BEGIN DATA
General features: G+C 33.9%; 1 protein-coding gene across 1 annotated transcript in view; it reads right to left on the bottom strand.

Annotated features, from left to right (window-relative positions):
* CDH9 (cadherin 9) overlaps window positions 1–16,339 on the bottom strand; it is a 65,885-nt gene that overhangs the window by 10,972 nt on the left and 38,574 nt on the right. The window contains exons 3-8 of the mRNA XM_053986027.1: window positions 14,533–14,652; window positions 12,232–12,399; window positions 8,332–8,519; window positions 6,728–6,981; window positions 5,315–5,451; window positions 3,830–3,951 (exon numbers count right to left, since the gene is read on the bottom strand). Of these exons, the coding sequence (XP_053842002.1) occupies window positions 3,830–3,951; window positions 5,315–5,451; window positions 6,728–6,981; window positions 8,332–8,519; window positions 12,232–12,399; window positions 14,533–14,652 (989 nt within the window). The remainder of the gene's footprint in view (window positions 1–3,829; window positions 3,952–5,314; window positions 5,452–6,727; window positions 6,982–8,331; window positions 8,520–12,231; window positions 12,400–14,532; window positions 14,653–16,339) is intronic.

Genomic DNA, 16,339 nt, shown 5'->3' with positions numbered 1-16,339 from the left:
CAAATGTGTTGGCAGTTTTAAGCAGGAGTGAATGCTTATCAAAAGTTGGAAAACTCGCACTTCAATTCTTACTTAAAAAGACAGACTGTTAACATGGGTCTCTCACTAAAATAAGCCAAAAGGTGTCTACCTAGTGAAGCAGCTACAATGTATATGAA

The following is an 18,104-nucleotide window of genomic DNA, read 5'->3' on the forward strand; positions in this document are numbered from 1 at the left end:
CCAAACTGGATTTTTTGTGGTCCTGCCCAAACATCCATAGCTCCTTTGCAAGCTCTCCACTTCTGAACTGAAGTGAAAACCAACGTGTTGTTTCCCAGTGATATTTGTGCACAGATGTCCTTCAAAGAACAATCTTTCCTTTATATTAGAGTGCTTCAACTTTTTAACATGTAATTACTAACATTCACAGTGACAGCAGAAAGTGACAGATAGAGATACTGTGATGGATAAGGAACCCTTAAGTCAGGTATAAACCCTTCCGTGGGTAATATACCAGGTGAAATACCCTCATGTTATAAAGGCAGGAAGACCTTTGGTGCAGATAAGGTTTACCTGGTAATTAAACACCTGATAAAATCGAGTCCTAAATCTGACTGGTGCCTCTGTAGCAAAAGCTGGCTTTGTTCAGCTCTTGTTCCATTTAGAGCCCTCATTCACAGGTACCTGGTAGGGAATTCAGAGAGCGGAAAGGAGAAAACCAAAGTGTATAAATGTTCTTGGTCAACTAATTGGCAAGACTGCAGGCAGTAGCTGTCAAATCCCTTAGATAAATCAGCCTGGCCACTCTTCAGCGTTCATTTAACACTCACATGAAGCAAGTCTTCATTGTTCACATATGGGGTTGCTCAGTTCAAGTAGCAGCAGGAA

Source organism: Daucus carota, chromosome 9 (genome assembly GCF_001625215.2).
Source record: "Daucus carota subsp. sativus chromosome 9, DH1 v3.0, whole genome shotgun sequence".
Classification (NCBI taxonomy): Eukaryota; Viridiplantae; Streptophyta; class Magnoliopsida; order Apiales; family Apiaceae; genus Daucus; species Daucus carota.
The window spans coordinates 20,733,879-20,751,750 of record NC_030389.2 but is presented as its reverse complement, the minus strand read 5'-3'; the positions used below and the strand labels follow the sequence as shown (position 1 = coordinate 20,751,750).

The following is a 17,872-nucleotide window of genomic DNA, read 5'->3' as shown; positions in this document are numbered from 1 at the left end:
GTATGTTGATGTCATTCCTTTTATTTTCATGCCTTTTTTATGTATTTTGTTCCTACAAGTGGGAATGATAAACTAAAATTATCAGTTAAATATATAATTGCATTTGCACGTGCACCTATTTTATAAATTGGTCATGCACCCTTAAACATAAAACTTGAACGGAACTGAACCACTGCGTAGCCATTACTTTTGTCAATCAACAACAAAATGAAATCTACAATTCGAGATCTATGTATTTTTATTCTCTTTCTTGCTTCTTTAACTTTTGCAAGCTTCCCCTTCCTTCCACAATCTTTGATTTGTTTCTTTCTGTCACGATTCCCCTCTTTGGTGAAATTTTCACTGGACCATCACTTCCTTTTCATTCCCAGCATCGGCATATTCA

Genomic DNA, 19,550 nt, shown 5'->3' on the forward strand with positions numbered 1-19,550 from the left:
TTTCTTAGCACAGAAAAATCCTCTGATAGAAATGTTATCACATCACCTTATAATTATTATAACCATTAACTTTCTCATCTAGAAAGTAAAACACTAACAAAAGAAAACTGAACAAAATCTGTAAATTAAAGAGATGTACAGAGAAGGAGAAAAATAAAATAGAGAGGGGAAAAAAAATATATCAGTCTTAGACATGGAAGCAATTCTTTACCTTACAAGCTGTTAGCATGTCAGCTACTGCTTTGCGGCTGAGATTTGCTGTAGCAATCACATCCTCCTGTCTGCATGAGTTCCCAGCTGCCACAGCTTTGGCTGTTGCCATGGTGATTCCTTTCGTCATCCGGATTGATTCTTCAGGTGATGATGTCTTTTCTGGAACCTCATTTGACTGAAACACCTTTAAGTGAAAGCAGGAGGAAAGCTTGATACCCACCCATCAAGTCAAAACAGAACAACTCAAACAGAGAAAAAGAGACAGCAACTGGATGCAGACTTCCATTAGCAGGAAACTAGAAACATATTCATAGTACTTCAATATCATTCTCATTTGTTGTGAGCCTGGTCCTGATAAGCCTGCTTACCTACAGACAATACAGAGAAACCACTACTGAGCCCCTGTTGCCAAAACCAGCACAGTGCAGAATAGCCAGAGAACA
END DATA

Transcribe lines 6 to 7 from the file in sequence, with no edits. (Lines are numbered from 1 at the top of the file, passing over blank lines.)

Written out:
The following is an 18,104-nucleotide window of genomic DNA, read 5'->3' on the forward strand; positions in this document are numbered from 1 at the left end:
CCAAACTGGATTTTTTGTGGTCCTGCCCAAACATCCATAGCTCCTTTGCAAGCTCTCCACTTCTGAACTGAAGTGAAAACCAACGTGTTGTTTCCCAGTGATATTTGTGCACAGATGTCCTTCAAAGAACAATCTTTCCTTTATATTAGAGTGCTTCAACTTTTTAACATGTAATTACTAACATTCACAGTGACAGCAGAAAGTGACAGATAGAGATACTGTGATGGATAAGGAACCCTTAAGTCAGGTATAAACCCTTCCGTGGGTAATATACCAGGTGAAATACCCTCATGTTATAAAGGCAGGAAGACCTTTGGTGCAGATAAGGTTTACCTGGTAATTAAACACCTGATAAAATCGAGTCCTAAATCTGACTGGTGCCTCTGTAGCAAAAGCTGGCTTTGTTCAGCTCTTGTTCCATTTAGAGCCCTCATTCACAGGTACCTGGTAGGGAATTCAGAGAGCGGAAAGGAGAAAACCAAAGTGTATAAATGTTCTTGGTCAACTAATTGGCAAGACTGCAGGCAGTAGCTGTCAAATCCCTTAGATAAATCAGCCTGGCCACTCTTCAGCGTTCATTTAACACTCACATGAAGCAAGTCTTCATTGTTCACATATGGGGTTGCTCAGTTCAAGTAGCAGCAGGAA